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SJ Berwin is shaking up assistants' career options in a radical move to combat a brain drain driven by the high-tech new economy.
The Lawyer revealed (21 February) that the firm was to boost assistants' salaries by up to 25 per cent. In addition to the wage increase, the firm is introducing a career dev-elopment plan admitting for the first time that its young solicitors might prefer to continue their careers outside SJ Berwin.
The firm wants to reduce the number of resignations, admitting that they have been higher than expected over the past 12 months, and preserve relationships with assistants who choose to leave.
SJ Berwin is also planning to set up an investment fund to boost bonuses for both partners and assistants following the strategy adopted by US firm Wilson Sonsini, which now earns more from its hi-tech investment fund than from legal work. However, David Harrel, senior partner at SJ Berwin, stresses that the fund idea is in its planning stages.
Harrel says: "Young lawyers are beginning to see law training as a stepping stone to somewhere else, which we have got to recognise and integrate into our business."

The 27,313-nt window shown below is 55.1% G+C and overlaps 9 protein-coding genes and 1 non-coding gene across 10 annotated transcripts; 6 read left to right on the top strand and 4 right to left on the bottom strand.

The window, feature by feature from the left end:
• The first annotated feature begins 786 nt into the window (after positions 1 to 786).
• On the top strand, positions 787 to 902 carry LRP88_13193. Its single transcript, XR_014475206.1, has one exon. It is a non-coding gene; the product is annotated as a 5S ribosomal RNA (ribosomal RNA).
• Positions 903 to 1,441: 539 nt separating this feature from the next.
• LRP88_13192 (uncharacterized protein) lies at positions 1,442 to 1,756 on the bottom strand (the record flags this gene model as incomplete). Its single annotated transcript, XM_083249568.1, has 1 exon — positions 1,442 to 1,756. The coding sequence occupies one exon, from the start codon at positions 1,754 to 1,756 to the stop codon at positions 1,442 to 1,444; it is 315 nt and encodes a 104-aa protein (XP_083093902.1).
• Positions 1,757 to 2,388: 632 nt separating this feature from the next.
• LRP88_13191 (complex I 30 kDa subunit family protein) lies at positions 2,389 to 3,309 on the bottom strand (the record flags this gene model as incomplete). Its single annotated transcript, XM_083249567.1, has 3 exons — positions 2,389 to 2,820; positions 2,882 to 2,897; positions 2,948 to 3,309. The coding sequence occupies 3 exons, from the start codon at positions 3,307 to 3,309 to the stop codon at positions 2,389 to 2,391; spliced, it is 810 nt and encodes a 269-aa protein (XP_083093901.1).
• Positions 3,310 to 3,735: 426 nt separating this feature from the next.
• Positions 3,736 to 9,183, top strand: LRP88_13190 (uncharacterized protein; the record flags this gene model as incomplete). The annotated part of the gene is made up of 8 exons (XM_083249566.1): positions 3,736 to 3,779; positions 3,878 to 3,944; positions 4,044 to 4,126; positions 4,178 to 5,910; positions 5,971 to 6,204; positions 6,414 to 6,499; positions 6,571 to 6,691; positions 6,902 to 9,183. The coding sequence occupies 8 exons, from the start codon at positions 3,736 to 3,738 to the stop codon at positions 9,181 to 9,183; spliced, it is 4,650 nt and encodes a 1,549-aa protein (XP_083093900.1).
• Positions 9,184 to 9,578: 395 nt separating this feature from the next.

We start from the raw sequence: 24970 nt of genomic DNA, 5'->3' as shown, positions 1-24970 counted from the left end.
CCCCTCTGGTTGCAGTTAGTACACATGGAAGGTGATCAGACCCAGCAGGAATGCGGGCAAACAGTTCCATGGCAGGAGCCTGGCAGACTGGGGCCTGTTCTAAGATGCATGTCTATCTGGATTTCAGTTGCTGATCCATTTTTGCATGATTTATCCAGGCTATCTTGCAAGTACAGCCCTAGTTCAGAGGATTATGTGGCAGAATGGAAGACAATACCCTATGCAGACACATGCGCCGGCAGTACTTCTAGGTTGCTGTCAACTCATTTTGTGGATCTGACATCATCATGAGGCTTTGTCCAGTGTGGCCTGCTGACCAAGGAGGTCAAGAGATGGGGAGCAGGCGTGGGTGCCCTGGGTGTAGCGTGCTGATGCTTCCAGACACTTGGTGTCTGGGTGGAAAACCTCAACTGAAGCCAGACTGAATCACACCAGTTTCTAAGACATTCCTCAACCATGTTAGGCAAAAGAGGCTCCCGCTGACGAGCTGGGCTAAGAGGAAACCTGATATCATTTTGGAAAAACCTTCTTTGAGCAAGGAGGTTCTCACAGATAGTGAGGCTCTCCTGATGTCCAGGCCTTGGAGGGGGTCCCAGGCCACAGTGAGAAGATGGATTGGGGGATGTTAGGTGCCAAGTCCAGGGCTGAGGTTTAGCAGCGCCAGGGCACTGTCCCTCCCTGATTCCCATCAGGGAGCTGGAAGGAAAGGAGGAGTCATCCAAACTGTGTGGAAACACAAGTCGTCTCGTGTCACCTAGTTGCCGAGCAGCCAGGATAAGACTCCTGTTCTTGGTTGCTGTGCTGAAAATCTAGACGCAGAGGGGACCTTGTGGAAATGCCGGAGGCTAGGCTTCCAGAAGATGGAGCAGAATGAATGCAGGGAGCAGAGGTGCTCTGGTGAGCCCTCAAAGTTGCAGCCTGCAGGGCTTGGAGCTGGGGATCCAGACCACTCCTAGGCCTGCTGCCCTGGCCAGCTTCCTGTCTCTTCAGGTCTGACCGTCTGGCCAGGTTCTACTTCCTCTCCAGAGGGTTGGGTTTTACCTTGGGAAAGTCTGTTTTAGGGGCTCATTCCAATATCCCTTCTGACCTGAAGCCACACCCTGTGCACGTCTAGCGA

As part of the approach the firm has taken on career development counsellor Helen Chuter, a former Freshfields tax lawyer, to run the programme and advise assistants who wish to leave.
"The idea is to follow the McKinsey model - train people up extremely well and then populate the world with your friends," Harrel says. He adds the firm already receives work from former assistants.
"This wasn't a knee-jerk reaction, it was a response to what is happening in the US, especially in Silicon Valley where retention is an issue."
Assistants will be provided with individual mentors and confidential career advice. If they decide to leave, Harrel says that the firm will advise them on their future outside.
"The average partner is not a good man manager," Harrel says. "The amount of management training he receives is minuscule, so we will have real top-class training brought in."